Wearing Theresa May’s shoes…

Imagine if last summer you were in Theresa May’s shoes; you’d just inherited a party and country that had voted to Leave the EU, while you had (reluctantly?) voted to Remain. Setting aside your own preferences, but remembering that you have a party to hold together, what would you do?

Decisive action was needed. Leadership. Brexit must mean Brexit and we must make a success of it.  But how?

How we negotiate the process I would have left to the constitutional experts. I’d not try to second guess the Supreme Court and I’d make a point of strengthening democracy and giving back power. There’s nothing to be lost in being gracious.

Guiding the nation to success would be my role. So first to identify the challenges, then find the solutions.

Challenges are still appearing, but if we’d started by asking for them to be declared we’d probably now (March 2017) be further on. They would include:

  • Replacing the skills and energy of EU citizens who are currently vital to our economy. We’ll need to replace them without increasing net immigration from other areas, as that was such a key issue in the referendum. This will include NHS staff, domiciliary and care staff, farm workers, scientists and engineers, skilled tradesmen and entrepreneurs.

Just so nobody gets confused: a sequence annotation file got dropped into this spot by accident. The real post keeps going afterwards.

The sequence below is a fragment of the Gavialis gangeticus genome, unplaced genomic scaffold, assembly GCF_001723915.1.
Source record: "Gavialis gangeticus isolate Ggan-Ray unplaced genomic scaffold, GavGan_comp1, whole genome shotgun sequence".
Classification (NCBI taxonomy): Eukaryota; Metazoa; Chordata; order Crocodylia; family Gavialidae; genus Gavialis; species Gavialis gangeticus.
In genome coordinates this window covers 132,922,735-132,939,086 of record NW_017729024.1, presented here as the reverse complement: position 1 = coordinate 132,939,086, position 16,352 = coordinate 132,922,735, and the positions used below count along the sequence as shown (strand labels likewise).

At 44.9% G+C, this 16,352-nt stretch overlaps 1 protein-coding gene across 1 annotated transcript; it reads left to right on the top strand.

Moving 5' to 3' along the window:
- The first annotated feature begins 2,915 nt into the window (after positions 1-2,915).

• While there is a freedom to reallocate EU funding to deliver UK needs, there will also need to be a transition to post Brexit UK without too much disruption. So how would UK priorities differ from EU ones? We’ll need to think about agriculture, manufacturing, research and development, social investment and more.
  • On trade we’ll need to think about whether we’d be best inside or outside the Single Market – not just a knee jerk reaction but a rational assessment, considering the different impacts on different sectors. How much can trade outside the EU expand? Do we have enough people with the right skills in marketing and languages to exploit the opportunities – if they aren’t already doing so. And for key sectors, like food, do we need to become more self-sufficient?
  • We’ll need to consider the masses of regulations that have come from Europe. We could start with the very few that we actually voted against, but maybe presume that the others we need to retain, unless. there is good reason to reject If we are to have closer relations with other countries than Europe, maybe we will want to align to others’ standards for procedures and equipment from aeroengines and accountancy to pesticides and workers’ rights. We need to know what the implications of change might be.
  • Last, but not least, we need to consider our society. How can the families and friendships that have developed across Europe over the last 40 years (and more) be considered an asset, a help to stabilise and support our changing relationships, not a problem to be resolved?

I’m pretty sure that Theresa May has not done this exercise, as if she had, one of her top priorities should have been NHS staffing. If she’d been thinking as I’m suggesting she would not have cut bursaries for nurses just when we’ll be needing more nurses as we Brexit.

But then I usually wear more practical shoes that Theresa!

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